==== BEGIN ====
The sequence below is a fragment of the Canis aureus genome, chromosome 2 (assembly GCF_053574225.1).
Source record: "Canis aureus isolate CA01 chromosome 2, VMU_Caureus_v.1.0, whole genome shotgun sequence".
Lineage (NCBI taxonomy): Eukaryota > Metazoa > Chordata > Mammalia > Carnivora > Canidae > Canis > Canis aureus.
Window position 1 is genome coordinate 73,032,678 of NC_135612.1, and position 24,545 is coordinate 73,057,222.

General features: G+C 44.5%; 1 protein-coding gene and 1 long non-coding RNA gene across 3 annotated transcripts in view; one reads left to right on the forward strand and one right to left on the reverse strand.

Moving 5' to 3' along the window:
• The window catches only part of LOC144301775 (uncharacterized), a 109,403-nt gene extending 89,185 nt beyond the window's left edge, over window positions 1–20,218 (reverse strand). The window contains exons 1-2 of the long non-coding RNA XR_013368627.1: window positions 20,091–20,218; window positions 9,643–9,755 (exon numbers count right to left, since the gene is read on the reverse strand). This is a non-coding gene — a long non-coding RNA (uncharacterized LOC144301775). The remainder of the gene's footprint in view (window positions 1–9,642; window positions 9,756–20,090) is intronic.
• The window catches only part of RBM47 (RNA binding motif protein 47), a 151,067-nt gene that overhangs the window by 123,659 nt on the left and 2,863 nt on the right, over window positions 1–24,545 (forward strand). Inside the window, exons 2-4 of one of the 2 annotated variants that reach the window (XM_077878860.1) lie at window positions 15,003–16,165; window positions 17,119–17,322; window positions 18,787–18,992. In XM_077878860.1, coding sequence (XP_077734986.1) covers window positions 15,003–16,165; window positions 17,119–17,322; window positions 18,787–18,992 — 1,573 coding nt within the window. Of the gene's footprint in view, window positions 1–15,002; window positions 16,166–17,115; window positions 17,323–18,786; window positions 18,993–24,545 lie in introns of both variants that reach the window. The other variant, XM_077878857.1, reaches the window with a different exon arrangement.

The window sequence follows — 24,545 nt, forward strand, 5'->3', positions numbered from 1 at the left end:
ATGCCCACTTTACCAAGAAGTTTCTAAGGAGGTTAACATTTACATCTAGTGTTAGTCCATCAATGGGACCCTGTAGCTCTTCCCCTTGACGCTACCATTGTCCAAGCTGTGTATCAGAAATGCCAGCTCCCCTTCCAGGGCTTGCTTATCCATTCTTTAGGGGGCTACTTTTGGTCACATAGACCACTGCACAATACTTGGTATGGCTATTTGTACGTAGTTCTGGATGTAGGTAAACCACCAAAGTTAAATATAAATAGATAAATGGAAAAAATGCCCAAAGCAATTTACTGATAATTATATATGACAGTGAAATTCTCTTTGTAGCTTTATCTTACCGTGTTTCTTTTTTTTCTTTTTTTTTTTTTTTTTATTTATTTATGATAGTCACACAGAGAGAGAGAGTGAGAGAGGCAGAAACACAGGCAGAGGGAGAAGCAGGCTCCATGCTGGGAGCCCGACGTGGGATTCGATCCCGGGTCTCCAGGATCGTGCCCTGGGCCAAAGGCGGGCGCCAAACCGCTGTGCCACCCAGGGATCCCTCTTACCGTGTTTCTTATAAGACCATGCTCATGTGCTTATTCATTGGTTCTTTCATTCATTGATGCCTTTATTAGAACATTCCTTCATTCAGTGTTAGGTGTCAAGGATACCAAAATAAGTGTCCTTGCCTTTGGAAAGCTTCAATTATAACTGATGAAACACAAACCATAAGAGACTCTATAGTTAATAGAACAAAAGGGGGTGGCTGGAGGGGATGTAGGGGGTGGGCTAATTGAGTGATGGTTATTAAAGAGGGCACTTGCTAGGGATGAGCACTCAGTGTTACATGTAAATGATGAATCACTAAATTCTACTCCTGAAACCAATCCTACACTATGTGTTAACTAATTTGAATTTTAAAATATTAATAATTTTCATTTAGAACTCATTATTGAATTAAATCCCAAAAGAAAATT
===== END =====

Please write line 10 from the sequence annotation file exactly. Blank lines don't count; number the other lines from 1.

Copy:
ATGCCCACTTTACCAAGAAGTTTCTAAGGAGGTTAACATTTACATCTAGTGTTAGTCCATCAATGGGACCCTGTAGCTCTTCCCCTTGACGCTACCATTGTCCAAGCTGTGTATCAGAAATGCCAGCTCCCCTTCCAGGGCTTGCTTATCCATTCTTTAGGGGGCTACTTTTGGTCACATAGACCACTGCACAATACTTGGTATGGCTATTTGTACGTAGTTCTGGATGTAGGTAAACCACCAAAGTTAAATATAAATAGATAAATGGAAAAAATGCCCAAAGCAATTTACTGATAATTATATATGACAGTGAAATTCTCTTTGTAGCTTTATCTTACCGTGTTTCTTTTTTTTCTTTTTTTTTTTTTTTTTATTTATTTATGATAGTCACACAGAGAGAGAGAGTGAGAGAGGCAGAAACACAGGCAGAGGGAGAAGCAGGCTCCATGCTGGGAGCCCGACGTGGGATTCGATCCCGGGTCTCCAGGATCGTGCCCTGGGCCAAAGGCGGGCGCCAAACCGCTGTGCCACCCAGGGATCCCTCTTACCGTGTTTCTTATAAGACCATGCTCATGTGCTTATTCATTGGTTCTTTCATTCATTGATGCCTTTATTAGAACATTCCTTCATTCAGTGTTAGGTGTCAAGGATACCAAAATAAGTGTCCTTGCCTTTGGAAAGCTTCAATTATAACTGATGAAACACAAACCATAAGAGACTCTATAGTTAATAGAACAAAAGGGGGTGGCTGGAGGGGATGTAGGGGGTGGGCTAATTGAGTGATGGTTATTAAAGAGGGCACTTGCTAGGGATGAGCACTCAGTGTTACATGTAAATGATGAATCACTAAATTCTACTCCTGAAACCAATCCTACACTATGTGTTAACTAATTTGAATTTTAAAATATTAATAATTTTCATTTAGAACTCATTATTGAATTAAATCCCAAAAGAAAATT